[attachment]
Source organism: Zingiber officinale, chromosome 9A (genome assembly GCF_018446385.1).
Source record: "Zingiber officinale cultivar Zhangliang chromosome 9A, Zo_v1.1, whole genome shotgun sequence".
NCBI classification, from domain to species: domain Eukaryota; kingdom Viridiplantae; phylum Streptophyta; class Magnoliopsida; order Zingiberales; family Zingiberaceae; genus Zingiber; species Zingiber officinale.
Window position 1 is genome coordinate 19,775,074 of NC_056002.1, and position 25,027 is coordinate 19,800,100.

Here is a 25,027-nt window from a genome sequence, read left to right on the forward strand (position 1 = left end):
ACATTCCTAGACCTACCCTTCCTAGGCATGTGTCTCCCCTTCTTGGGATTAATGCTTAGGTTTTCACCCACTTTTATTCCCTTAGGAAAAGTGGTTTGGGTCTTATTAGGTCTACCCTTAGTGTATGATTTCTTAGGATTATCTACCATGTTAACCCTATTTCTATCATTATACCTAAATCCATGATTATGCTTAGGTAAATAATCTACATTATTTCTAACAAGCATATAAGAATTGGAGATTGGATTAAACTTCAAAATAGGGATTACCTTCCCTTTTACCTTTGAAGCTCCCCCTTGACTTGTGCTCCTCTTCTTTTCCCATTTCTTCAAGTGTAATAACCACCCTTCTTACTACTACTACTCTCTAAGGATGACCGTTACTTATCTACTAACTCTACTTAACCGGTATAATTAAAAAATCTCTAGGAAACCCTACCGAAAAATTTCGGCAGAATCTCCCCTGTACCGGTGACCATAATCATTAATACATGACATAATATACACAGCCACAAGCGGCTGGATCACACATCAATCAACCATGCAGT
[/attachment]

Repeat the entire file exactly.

Source organism: Zingiber officinale, chromosome 9A (genome assembly GCF_018446385.1).
Source record: "Zingiber officinale cultivar Zhangliang chromosome 9A, Zo_v1.1, whole genome shotgun sequence".
NCBI classification, from domain to species: domain Eukaryota; kingdom Viridiplantae; phylum Streptophyta; class Magnoliopsida; order Zingiberales; family Zingiberaceae; genus Zingiber; species Zingiber officinale.
Window position 1 is genome coordinate 19,775,074 of NC_056002.1, and position 25,027 is coordinate 19,800,100.

Here is a 25,027-nt window from a genome sequence, read left to right on the forward strand (position 1 = left end):
ACATTCCTAGACCTACCCTTCCTAGGCATGTGTCTCCCCTTCTTGGGATTAATGCTTAGGTTTTCACCCACTTTTATTCCCTTAGGAAAAGTGGTTTGGGTCTTATTAGGTCTACCCTTAGTGTATGATTTCTTAGGATTATCTACCATGTTAACCCTATTTCTATCATTATACCTAAATCCATGATTATGCTTAGGTAAATAATCTACATTATTTCTAACAAGCATATAAGAATTGGAGATTGGATTAAACTTCAAAATAGGGATTACCTTCCCTTTTACCTTTGAAGCTCCCCCTTGACTTGTGCTCCTCTTCTTTTCCCATTTCTTCAAGTGTAATAACCACCCTTCTTACTACTACTACTCTCTAAGGATGACCGTTACTTATCTACTAACTCTACTTAACCGGTATAATTAAAAAATCTCTAGGAAACCCTACCGAAAAATTTCGGCAGAATCTCCCCTGTACCGGTGACCATAATCATTAATACATGACATAATATACACAGCCACAAGCGGCTGGATCACACATCAATCAACCATGCAGT